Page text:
GLENDALE, Arizona –
After multiple conflicting reports suggesting that either Katy Perry or Carrie Underwood would be selected as the Super Bowl XLIX halftime performer, it came as quite a shock this morning as it was announced that the halftime performer is not a living person, but a hologram. The Arizona Super Bowl Host Committee decided to spice things up a bit and use the modern technology of today by selecting a holographic image of none other than the King of Pop, Michael Jackson. The hologram of Jackson will be the star of the show, which will take place on February 1st at University of Phoenix Stadium in Glendale, Arizona, home of the NFL’s Arizona Cardinals.
Holography is a modern-day technique that allows three-dimensional images to be projected by way of laser, interference, diffraction, light intensity, and virtual illumination. The final product is an image that seems to magically turn a picture into a living thing, in this case, Michael Jackson. Last May a hologram of Jackson was used at the 2014 Billboard Music Awards in Las Vegas, Nevada. The hologram and choreography took producers nearly a year of planning and technical work. The Super Bowl Host Committee conjured up the idea, and made it a priority to successfully follow through with, along with the assisting Billboard Music Award production team they plan (and guarantee) to do just that.
According to Arizona Super Bowl Host Committee chairman David Rousseau it was a cutting edge advancement in technology and entertainment that he believes needs to be embraced, offering NFL fans a halftime experience they would likely never forget.
“It was brought up in a meeting, seemingly as a joke by one of our staffers. In fact, it was such a ridiculous notion, that I ended up firing him for even mentioning it. Later that night, though, I went back and watched the Michael Jackson performance from the Billboard Music Awards, and I was amazed. It sent cold chills up my spine,” he said. “I even thought of calling up [the staffer] who suggested it and apologizing for laughing at his idea, but there really wasn’t time. The next morning we began to discuss it as if it were now a realistic idea to have a deceased legend perform. We got in touch with the team who designed the hologram for Billboard, and they were glad to do help.”
Several internet rumors have been spread over the last couple of weeks saying Katy Perry would grace the Super Bowl halftime stage this year, then rumors claiming it would actually be Carrie Underwood, who already has ties with the NFL from performing the Sunday Night Football intro and theme music, which is also broadcast by NBC.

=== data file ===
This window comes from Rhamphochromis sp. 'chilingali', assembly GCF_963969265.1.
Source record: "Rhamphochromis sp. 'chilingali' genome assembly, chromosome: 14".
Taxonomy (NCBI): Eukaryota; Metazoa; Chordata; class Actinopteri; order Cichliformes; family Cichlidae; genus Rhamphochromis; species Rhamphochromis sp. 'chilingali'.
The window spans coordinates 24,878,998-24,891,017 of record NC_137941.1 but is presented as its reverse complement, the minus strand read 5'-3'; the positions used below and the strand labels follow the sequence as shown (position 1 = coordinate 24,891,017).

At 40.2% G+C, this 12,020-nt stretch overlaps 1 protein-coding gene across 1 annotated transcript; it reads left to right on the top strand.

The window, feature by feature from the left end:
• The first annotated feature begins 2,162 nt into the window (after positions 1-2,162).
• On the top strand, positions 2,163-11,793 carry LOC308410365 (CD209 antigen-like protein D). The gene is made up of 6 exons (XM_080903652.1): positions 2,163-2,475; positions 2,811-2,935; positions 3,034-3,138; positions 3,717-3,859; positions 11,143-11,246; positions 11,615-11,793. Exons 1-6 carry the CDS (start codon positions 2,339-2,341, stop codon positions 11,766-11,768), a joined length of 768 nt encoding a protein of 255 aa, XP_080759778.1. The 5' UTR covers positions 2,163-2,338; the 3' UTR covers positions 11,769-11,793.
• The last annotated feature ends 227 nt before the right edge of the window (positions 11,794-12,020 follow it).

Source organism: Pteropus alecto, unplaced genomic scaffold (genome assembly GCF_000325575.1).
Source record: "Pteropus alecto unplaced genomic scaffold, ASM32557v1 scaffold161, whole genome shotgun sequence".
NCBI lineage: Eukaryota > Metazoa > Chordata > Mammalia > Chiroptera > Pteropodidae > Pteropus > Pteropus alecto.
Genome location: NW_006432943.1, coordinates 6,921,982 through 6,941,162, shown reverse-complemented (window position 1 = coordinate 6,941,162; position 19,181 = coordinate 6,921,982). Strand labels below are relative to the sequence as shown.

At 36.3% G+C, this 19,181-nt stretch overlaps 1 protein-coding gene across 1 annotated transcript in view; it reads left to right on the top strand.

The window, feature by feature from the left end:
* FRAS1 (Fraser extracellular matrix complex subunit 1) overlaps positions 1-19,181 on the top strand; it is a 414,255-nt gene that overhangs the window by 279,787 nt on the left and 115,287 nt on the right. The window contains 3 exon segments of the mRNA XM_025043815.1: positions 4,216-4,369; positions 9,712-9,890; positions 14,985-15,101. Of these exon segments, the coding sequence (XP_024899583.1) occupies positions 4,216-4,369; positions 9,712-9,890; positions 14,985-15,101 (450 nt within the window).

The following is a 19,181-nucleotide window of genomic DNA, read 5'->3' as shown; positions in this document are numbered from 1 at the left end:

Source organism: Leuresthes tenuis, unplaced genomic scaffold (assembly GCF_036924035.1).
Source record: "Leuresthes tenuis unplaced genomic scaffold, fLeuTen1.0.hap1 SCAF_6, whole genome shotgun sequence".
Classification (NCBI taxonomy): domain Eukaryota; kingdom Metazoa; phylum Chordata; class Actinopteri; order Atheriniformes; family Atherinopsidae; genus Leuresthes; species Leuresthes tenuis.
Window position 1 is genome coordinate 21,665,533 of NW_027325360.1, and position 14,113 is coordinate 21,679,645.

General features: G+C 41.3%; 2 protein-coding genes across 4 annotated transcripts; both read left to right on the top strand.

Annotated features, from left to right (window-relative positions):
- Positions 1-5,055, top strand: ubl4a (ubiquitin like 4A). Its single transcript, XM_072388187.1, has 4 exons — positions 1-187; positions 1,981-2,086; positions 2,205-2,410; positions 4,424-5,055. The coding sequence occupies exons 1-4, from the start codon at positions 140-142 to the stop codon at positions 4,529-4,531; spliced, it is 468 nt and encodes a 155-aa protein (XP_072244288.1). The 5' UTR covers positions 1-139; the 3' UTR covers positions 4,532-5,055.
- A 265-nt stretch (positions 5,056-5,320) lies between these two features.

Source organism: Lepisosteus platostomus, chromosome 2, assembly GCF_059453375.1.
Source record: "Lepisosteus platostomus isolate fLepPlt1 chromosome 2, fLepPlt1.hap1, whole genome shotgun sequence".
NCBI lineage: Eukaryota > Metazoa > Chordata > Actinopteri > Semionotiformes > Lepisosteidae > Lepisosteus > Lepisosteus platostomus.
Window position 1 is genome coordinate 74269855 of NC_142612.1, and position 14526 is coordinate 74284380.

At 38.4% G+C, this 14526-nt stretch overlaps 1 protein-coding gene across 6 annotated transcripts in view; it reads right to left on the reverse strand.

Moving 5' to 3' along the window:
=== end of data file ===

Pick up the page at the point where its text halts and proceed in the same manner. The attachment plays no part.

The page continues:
“All nonsense, the rumors. We get that every year,” said Rousseau. “I even heard one about a mega-concert with people like Eminem and Roger Daltry and Marilyn Manson. I have no idea where these stories originate, but they’re always good for a laugh.”
Rousseau told the Associated Press that this would be the biggest halftime show production in history, and that it will put his committee on the map as one of the most successful planning committees in special event history.
“When this thing is over, the first question people will ask is when the Super Bowl is coming back to Arizona. I’m going to pull a Joe Namath and guarantee that right now, so mark it down,” said Rousseau. “There will be various acts which I cannot reveal at this time, to perform with Holo-Jackson, whom in their own right could handle the job themselves, putting the whole thing over the top with a massive bang, and then a grand-finale that I believe will be known in the future as the most exciting moment in live television history. What we have in store for the great football fans of America will have them gloating with American pride for weeks. Of course it will be a good game, but like most Super Bowls the game will be secondary to the halftime show and the commercials. You thought Janet’s t— were a big deal? Just wait!”
The 2015 Pro Bowl will also be played in Glendale one week before the Super Bowl on January 25th as an experiment by NFL commissioner Roger Goodell after being suggested the idea by Arizona Cardinals President Michael Bidwell. It is the first time since 1980 the Pro Bowl will not be played in Hawaii.